Special counsel John Durham’s team on Thursday morning called longtime Democratic operative Charles Dolan to the stand at the trial of Igor Danchenko, the Russian analyst who the government alleges lied about Dolan’s role as a source for his contributions to the infamous Trump-Russia dossier.
Danchenko is charged with five counts of lying to the FBI, all of which he’s pleaded not guilty to. The trial, which is in its third day in a federal courtroom in Alexandria, Va., is expected to be the final prosecution for Durham in his probe of the origins of the FBI investigation into Trump-Russia collusion in the 2016 election, known as Crossfire Hurricane.
The government alleges that Dolan, a public relations executive, was a primary source of the information that Danchenko contributed to the Steele dossier — a collection of reports compiled by a former British spy containing now-debunked salacious rumors and allegations about former President Donald Trump’s ties to Russia. Prosecutors called Dolan to the stand on Thursday as their second witness in the trial, and the Democratic operative answered questions surrounding the nature of his relationship with the defendant.
At one point during questioning, Dolan admitted to having lied to Danchenko in an email in the summer of 2016 about a “GOP friend” he claimed to have met with and who he said provided him with information about former Trump campaign chair Paul Manafort’s resignation. Dolan told the jury that he had “embellished” that claim to Danchenko, and that he had actually obtained the information about Manafort’s resignation from watching cable news, not from a Republican friend.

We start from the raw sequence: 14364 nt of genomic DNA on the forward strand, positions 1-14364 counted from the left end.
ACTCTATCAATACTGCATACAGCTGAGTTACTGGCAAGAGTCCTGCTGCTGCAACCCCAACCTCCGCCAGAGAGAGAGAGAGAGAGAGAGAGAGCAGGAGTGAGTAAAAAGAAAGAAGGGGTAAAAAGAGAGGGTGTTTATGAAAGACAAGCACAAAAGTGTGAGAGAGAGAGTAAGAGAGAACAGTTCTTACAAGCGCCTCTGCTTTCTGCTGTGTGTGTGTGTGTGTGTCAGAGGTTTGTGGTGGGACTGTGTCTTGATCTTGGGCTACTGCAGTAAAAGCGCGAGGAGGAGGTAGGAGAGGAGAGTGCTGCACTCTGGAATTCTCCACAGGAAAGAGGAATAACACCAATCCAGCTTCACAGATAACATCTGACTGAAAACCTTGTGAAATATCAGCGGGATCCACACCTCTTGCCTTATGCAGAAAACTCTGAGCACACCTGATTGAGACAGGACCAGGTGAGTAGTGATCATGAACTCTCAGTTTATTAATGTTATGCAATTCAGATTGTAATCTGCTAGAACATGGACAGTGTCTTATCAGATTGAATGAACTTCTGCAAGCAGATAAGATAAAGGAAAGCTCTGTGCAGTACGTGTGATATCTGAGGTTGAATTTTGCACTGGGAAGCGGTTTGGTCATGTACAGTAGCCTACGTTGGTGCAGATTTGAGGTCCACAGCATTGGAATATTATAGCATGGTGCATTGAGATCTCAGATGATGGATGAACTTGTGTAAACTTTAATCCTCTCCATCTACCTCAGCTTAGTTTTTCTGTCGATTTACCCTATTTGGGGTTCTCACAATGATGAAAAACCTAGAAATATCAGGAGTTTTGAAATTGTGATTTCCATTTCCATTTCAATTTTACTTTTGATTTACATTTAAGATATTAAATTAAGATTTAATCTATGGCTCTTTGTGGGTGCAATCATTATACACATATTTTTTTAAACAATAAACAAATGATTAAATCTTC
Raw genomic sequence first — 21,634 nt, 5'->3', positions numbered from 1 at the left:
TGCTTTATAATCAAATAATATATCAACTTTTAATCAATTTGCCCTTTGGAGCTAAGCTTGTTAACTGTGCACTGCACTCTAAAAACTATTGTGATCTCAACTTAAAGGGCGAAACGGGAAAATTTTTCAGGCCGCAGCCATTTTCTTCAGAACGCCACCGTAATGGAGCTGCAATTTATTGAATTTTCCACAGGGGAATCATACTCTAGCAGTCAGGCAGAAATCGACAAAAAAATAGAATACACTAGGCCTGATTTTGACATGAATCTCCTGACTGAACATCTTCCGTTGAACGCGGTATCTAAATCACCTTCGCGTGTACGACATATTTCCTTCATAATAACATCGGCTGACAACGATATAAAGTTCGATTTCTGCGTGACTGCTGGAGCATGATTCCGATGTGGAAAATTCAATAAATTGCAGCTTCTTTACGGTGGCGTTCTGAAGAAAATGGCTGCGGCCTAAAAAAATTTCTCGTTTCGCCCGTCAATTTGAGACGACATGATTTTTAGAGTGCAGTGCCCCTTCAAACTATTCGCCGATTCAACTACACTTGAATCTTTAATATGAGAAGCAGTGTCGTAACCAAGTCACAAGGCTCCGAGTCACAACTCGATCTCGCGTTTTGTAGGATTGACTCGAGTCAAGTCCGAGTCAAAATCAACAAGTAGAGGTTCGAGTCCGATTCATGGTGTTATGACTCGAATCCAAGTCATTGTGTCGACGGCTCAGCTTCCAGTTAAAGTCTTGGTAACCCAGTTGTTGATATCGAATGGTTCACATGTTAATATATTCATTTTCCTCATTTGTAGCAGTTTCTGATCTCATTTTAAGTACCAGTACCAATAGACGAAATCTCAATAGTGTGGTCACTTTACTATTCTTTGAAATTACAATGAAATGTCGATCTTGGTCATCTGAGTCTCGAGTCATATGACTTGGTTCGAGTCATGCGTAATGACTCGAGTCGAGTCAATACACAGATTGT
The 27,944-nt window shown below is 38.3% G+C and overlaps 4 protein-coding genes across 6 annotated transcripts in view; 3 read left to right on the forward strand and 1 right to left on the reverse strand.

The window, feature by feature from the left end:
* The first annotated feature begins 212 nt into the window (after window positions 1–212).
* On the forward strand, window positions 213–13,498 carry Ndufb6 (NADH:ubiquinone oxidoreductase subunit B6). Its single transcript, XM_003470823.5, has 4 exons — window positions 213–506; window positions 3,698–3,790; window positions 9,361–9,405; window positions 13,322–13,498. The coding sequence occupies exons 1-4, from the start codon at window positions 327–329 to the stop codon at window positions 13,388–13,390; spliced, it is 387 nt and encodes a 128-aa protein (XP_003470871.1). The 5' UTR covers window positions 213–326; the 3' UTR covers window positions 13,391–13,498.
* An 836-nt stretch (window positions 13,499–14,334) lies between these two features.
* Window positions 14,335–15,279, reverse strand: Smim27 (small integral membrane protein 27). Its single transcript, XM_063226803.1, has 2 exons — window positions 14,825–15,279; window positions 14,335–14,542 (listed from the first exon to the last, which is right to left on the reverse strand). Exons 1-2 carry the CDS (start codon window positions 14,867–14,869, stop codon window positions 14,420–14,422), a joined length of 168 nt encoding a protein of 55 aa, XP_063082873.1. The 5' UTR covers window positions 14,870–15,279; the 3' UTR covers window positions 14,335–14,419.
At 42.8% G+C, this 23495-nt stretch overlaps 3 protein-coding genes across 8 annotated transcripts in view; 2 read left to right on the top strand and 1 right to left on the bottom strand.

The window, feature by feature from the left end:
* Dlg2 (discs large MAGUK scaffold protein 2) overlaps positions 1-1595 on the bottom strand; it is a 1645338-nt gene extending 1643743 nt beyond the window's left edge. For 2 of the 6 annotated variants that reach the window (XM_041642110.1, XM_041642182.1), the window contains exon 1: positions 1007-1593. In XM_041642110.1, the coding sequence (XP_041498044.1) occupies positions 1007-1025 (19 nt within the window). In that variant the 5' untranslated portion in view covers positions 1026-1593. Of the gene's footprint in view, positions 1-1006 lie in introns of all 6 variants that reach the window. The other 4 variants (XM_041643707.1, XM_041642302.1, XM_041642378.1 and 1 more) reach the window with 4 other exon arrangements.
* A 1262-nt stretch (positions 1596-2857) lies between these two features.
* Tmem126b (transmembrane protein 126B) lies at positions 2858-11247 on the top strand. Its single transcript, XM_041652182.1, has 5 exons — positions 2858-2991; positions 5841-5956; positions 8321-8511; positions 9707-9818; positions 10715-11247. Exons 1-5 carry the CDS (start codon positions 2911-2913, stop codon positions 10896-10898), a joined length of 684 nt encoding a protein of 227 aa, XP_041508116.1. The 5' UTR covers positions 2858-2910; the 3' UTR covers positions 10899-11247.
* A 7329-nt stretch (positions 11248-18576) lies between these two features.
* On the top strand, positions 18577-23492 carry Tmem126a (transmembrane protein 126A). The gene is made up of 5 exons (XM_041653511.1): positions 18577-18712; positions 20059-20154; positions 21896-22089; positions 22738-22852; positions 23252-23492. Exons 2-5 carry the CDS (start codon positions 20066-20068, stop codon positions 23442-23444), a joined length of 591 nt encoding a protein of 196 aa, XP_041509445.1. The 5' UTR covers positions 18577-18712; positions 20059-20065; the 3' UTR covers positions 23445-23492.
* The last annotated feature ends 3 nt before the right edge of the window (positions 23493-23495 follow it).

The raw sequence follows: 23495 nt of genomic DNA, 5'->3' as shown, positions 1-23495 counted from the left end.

“I thought I would just embellish a bit to make it seem like his contacts were good,” Dolan said.
Prosecutor Michael Kielty pointed out similarities in the information Dolan provided Danchenko in that 2016 email with information that had ended up in a subsequent report from the dossier, dated just two days after Dolan sent the email. Dolan said that he never provided additional insights to Danchenko, and that he wasn’t aware at the time of why Danchenko was seeking information from him.
“I just thought he wanted to know what the atmospherics were around the resignation,” Dolan said.
Dolan also said he called Danchenko the day that Buzzfeed published the dossier, on Jan. 10, 2017, to “see if he knew where this came from.” The witness said Danchenko claimed he wasn’t sure where the dossier came from and would look into it and get back to him, but never did.
In cross-examination, defense attorney Stuart Sears implied Dolan was being pressured by the special counsel to admit that the information in the dossier report came from him — to which Dolan replied, “I guess.”
“I agree they were very similar,” Dolan said of the information he gave to Danchenko in 2016 and the subsequent dossier report.
Sears also established that the information Dolan had given Danchenko by email — namely that Trump campaign manager Corey Lewandowski “hated” Manafort — was “common knowledge” at the time. Dolan confirmed to the jury that he didn’t have any inside information, and didn’t have any additional email or phone exchanges with Danchenko in which he provided inside scoops about Trump campaign connections to Russia.
“You never talked with Mr. Danchenko about anything that showed up in the dossier, correct?” Sears asked.
“Correct,” Dolan replied.